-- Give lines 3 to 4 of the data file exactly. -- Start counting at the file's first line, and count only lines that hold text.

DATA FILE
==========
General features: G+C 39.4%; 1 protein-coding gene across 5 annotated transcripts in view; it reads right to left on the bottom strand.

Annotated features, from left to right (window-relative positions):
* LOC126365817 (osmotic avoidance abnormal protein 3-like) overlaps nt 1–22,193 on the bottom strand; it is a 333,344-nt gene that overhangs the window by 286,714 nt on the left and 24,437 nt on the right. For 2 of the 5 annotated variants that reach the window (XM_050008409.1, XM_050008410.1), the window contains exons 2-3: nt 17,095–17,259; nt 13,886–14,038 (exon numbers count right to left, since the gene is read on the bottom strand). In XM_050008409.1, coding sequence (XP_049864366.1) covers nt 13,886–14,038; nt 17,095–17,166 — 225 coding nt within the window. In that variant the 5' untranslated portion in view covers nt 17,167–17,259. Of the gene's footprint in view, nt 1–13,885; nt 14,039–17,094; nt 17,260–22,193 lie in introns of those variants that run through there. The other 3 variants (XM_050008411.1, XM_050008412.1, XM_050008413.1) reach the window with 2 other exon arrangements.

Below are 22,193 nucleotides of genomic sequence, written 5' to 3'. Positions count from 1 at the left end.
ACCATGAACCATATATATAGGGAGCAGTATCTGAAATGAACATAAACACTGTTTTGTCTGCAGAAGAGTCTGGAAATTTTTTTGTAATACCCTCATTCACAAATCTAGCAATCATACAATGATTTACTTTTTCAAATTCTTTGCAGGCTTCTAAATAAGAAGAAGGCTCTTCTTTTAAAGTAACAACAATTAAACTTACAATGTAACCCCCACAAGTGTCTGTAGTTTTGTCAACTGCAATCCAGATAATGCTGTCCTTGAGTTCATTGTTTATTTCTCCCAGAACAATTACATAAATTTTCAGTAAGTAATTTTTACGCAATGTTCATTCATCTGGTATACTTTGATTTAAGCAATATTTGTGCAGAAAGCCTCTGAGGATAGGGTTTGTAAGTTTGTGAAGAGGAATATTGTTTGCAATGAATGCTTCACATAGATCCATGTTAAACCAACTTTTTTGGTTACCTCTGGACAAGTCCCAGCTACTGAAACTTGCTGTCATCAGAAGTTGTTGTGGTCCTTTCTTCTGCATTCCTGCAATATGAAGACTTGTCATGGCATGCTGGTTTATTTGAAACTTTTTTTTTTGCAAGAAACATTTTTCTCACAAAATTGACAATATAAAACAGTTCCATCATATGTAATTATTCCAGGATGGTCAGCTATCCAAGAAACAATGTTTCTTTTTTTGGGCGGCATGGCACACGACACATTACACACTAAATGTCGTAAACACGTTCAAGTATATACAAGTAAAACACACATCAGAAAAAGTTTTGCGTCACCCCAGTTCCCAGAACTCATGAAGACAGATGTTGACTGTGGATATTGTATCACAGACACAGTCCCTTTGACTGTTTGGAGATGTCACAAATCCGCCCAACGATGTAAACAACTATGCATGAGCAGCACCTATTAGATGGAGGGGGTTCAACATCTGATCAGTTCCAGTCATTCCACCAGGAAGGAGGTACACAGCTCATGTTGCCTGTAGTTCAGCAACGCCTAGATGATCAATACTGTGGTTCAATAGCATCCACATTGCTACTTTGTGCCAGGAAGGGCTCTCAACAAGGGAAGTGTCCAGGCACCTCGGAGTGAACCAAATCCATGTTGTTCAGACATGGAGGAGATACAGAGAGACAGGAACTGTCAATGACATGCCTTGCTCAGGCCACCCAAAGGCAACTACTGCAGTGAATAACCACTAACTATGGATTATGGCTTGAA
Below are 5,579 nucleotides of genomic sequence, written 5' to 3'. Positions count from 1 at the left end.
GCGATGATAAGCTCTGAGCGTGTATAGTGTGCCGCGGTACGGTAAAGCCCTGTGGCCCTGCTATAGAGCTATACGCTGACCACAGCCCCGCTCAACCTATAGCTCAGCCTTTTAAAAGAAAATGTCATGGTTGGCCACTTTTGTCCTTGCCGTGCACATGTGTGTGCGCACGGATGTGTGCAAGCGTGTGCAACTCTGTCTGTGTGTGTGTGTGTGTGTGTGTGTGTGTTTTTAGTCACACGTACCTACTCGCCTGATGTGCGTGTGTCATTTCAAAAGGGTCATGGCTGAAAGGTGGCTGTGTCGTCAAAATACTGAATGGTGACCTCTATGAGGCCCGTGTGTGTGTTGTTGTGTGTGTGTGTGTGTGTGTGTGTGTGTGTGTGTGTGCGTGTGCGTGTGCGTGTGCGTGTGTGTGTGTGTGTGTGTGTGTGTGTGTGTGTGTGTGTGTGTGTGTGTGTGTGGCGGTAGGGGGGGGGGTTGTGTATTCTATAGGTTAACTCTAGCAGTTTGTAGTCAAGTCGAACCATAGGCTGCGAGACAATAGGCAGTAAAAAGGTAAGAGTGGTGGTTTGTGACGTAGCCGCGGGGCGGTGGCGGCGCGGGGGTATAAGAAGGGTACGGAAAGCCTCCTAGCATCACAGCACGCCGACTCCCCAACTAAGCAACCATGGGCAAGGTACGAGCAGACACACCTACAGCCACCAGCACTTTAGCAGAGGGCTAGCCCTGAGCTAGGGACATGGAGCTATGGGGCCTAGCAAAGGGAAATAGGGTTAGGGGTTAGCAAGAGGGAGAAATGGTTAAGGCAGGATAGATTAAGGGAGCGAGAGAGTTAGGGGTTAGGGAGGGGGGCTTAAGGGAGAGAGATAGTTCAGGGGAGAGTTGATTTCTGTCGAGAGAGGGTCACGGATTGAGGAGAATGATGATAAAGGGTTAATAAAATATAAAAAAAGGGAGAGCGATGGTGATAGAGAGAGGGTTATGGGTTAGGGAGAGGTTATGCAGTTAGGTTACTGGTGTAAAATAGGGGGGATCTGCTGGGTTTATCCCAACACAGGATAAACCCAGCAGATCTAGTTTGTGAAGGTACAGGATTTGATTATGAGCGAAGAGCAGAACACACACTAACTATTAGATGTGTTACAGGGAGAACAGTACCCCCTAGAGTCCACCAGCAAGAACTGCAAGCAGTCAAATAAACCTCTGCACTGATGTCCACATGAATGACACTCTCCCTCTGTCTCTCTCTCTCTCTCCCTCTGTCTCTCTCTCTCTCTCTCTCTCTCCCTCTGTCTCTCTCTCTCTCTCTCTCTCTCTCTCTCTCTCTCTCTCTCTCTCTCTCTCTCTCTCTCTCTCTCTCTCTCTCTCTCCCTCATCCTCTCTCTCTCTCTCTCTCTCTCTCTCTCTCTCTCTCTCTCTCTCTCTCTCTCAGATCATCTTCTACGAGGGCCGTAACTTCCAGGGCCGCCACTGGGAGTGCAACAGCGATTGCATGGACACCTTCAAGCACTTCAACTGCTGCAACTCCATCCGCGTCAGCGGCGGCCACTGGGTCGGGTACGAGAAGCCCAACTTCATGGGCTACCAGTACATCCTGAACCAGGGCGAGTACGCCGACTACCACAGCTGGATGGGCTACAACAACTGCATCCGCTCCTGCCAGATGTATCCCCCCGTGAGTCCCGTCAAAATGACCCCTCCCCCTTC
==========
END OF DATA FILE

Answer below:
* LOC126365817 (osmotic avoidance abnormal protein 3-like) overlaps nt 1–22,193 on the bottom strand; it is a 333,344-nt gene that overhangs the window by 286,714 nt on the left and 24,437 nt on the right. For 2 of the 5 annotated variants that reach the window (XM_050008409.1, XM_050008410.1), the window contains exons 2-3: nt 17,095–17,259; nt 13,886–14,038 (exon numbers count right to left, since the gene is read on the bottom strand). In XM_050008409.1, coding sequence (XP_049864366.1) covers nt 13,886–14,038; nt 17,095–17,166 — 225 coding nt within the window. In that variant the 5' untranslated portion in view covers nt 17,167–17,259. Of the gene's footprint in view, nt 1–13,885; nt 14,039–17,094; nt 17,260–22,193 lie in introns of those variants that run through there. The other 3 variants (XM_050008411.1, XM_050008412.1, XM_050008413.1) reach the window with 2 other exon arrangements.

Below are 22,193 nucleotides of genomic sequence, written 5' to 3'. Positions count from 1 at the left end.